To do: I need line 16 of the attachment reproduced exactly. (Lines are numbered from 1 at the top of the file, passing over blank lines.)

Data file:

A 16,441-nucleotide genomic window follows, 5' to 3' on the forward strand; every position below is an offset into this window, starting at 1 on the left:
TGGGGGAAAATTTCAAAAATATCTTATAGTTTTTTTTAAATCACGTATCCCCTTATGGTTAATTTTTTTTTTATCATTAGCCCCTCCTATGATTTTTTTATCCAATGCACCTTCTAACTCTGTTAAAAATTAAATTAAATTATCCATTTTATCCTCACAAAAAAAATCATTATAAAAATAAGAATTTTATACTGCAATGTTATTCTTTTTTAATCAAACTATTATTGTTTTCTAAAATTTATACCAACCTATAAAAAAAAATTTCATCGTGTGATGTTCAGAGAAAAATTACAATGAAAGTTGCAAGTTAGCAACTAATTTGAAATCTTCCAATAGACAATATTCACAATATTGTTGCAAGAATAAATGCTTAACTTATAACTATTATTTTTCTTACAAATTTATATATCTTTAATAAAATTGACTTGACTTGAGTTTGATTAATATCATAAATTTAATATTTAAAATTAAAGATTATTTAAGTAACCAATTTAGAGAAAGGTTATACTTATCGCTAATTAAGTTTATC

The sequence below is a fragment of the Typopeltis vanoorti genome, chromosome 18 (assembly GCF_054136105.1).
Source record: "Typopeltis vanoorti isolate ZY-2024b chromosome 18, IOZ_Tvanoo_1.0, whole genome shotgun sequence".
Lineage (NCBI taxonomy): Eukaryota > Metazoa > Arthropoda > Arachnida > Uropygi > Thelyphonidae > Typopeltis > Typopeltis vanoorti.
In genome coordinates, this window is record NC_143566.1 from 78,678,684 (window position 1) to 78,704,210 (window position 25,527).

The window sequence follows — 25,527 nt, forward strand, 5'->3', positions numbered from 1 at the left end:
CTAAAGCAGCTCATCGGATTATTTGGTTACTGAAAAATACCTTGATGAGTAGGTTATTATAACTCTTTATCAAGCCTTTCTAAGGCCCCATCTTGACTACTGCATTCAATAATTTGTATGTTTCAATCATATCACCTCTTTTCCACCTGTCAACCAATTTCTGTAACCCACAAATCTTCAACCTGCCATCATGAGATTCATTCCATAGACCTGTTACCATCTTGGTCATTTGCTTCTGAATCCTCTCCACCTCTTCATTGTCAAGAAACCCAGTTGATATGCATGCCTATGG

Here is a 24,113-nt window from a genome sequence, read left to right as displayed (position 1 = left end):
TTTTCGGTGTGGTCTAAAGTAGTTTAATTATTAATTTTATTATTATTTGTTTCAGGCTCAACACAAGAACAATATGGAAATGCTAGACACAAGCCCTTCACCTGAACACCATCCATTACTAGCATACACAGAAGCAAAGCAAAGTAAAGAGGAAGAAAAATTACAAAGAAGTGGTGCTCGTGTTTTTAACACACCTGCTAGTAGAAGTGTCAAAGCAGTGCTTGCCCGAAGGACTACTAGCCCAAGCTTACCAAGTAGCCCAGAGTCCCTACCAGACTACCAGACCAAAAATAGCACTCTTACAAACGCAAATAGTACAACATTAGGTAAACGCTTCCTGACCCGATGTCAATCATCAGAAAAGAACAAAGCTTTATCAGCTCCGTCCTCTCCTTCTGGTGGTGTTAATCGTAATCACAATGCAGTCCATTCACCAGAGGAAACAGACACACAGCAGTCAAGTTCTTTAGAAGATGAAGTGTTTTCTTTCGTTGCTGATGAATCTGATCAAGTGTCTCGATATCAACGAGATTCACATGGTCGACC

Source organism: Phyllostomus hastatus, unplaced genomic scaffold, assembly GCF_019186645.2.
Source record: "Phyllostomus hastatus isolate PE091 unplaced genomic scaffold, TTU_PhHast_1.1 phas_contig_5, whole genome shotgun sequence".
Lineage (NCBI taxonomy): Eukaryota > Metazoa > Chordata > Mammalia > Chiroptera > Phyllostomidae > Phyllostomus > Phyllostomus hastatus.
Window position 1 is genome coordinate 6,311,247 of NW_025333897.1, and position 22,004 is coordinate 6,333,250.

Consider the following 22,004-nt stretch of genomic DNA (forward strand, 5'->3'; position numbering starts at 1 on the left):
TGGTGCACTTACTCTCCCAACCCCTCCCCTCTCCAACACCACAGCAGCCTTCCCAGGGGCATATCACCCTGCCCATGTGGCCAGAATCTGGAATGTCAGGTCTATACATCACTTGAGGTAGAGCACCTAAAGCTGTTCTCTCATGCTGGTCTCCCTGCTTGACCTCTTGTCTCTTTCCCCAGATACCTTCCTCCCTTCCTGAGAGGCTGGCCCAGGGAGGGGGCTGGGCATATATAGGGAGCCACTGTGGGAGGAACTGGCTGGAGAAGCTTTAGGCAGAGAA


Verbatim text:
TGGTGCACTTACTCTCCCAACCCCTCCCCTCTCCAACACCACAGCAGCCTTCCCAGGGGCATATCACCCTGCCCATGTGGCCAGAATCTGGAATGTCAGGTCTATACATCACTTGAGGTAGAGCACCTAAAGCTGTTCTCTCATGCTGGTCTCCCTGCTTGACCTCTTGTCTCTTTCCCCAGATACCTTCCTCCCTTCCTGAGAGGCTGGCCCAGGGAGGGGGCTGGGCATATATAGGGAGCCACTGTGGGAGGAACTGGCTGGAGAAGCTTTAGGCAGAGAA